The Shifting Landscape of LGBT Organizational Research

June 12, 2014 Comments off

The Shifting Landscape of LGBT Organizational Research (PDF)
Source: Harvard University

Over the past generation, sexual minorities—particularly lesbian, gay, bisexual, and transgendered (LGBT) persons—have gained increased visibility in the public arena. Yet organizational research has lagged behind in recognizing and studying this category of organizational members. This article offers a critical review of this growing body of research. More specifically, we identify and discuss four dominant scholarly frames that have informed LGBT organizational research from the late nineteenth century to date. The frames include a “medical abnormality,” “deviant social role,” “collective identity,” and “social distinctiveness” view of sexual minorities. We argue that these frames have profoundly shaped the scope and range of organizational scholarship devoted to sexual minorities by showing that scholars using such contrasted frames have been drawn to very different research questions with respect to sexual minorities. We document and discuss the main and contrasted questions asked within each of these frames and show how they have both enabled and constrained LGBT organizational research. We conclude by calling for more attention to the frames organizational scholars adopt when studying sexual minorities, but also for more research on both minority and majority sexual orientations in organizations.

Cohort Turnover and Productivity: The July Phenomenon in Teaching Hospitals

June 11, 2014 Comments off

Cohort Turnover and Productivity: The July Phenomenon in Teaching Hospitals
Source: Harvard Business School Working Papers

We consider the impact of cohort turnover-the planned simultaneous exit of a large number of experienced employees and a similarly sized entry of new workers-on productivity in the context of teaching hospitals. Specifically, we examine the impact of the annual July turnover of residents in American teaching hospitals on levels of resource utilization and quality relative to a control group of non-teaching hospitals. We find that, despite the anticipated nature of the cohort turnover and the supervisory structures that exist in teaching hospitals, this annual cohort turnover results in increased resource utilization (i.e., longer length of hospital stay) for both minor and major teaching hospitals and decreased quality (i.e., higher mortality rates) for major teaching hospitals. Particularly in major teaching hospitals, we find evidence of a gradual trend of decreasing performance that begins several months before the actual cohort turnover and may result from a transition of responsibilities at major teaching hospitals in anticipation of the cohort turnover.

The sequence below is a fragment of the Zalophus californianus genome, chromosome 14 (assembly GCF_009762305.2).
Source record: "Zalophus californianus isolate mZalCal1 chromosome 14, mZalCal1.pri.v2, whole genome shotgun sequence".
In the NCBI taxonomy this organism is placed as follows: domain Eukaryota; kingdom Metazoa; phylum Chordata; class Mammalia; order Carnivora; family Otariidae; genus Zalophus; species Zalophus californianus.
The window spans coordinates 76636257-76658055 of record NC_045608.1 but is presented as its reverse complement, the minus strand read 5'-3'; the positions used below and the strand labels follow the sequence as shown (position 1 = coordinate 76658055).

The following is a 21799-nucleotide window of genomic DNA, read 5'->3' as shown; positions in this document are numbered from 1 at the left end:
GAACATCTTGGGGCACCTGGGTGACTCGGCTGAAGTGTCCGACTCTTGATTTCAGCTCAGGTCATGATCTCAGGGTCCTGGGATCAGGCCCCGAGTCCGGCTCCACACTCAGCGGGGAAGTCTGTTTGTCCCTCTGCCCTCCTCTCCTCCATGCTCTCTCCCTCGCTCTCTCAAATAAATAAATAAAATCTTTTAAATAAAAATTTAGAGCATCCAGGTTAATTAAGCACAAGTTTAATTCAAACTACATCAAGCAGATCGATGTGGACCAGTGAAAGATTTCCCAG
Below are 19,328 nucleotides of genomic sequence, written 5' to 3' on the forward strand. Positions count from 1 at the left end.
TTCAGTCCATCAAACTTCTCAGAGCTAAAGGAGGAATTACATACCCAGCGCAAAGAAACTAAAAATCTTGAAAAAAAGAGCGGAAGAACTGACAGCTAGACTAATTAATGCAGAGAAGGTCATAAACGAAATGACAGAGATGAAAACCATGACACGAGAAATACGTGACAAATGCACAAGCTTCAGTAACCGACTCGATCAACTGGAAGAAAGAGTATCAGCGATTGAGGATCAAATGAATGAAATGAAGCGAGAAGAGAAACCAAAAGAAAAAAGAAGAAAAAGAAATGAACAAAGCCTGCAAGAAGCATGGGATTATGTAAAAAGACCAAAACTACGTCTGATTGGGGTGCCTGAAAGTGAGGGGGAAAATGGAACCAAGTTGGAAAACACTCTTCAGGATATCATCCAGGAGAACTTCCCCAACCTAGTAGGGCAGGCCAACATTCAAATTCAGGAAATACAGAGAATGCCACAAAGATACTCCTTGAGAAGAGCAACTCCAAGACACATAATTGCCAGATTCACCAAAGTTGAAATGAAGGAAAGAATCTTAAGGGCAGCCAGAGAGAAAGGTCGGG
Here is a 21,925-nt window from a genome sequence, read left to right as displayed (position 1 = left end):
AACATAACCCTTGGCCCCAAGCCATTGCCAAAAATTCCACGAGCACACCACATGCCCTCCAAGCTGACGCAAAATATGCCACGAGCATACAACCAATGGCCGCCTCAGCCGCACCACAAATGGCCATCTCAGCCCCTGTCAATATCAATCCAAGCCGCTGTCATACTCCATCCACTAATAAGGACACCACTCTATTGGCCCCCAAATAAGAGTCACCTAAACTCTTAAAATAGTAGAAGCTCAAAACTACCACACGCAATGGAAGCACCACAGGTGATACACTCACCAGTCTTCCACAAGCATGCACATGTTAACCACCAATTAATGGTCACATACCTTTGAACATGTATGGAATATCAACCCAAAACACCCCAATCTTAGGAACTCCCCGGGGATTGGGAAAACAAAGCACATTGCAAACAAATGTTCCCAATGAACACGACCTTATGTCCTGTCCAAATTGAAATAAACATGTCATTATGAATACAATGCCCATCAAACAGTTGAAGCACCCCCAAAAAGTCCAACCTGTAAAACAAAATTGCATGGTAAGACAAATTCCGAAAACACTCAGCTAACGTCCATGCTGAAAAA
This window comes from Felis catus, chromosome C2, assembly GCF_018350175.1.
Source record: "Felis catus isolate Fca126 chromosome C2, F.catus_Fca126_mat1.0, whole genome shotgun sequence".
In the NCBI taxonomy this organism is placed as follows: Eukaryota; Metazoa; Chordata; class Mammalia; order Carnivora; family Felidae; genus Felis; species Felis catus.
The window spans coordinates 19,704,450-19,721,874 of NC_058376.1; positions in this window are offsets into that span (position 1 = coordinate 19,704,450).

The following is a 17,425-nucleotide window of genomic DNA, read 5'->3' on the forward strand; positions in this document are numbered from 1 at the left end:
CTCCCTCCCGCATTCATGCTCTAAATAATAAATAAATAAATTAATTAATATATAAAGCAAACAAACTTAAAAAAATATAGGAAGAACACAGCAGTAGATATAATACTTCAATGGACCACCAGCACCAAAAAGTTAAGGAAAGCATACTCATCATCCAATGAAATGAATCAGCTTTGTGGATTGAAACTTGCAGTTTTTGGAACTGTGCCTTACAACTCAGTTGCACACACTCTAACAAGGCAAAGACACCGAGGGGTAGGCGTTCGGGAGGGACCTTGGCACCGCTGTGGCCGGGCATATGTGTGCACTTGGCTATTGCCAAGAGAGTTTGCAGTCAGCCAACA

Eliciting Taxpayer Preferences Increases Tax Compliance

June 5, 2014 Comments off

Eliciting Taxpayer Preferences Increases Tax Compliance
Source: Harvard Business School Working Paper

Two experiments show that eliciting taxpayer preferences on government spending—providing taxpayer agency—increases tax compliance. We first create an income and taxation environment in a laboratory setting to test for compliance with a “lab tax.” Allowing a treatment group to express non-binding preferences over tax spending priorities leads to a 16 percent increase in tax compliance. A follow-up online study tests this treatment with a simulation of paying US federal taxes. Allowing taxpayers to signal their preferences on the distribution of government spending results in a 15 percent reduction in the stated take-up rate of a questionable tax loophole. Providing taxpayer agency recouples tax payments with the public services obtained in return, reduces general anti-tax sentiment, and holds satisfaction with tax payment stable despite increased compliance with tax dues. With tax noncompliance costing the US government $385 billion annually, providing taxpayer agency could have meaningful economic impact. At the same time, giving taxpayers a voice may act as a two-way “nudge,” transforming tax payment from a passive experience to a channel of communication between taxpayers and government.

New Report on Media Credentialing in the United States

June 5, 2014 Comments off

New Report on Media Credentialing in the United States
Source: Digital Media Law Project (Harvard)

The Digital Media Law Project at Harvard University’s Berkman Center for Internet & Society and the Journalist’s Resource project at Harvard’s Shorenstein Center on Media, Politics and Public Policy are pleased to release a new report: Who Gets a Press Pass? Media Credentialing Practices in the United States.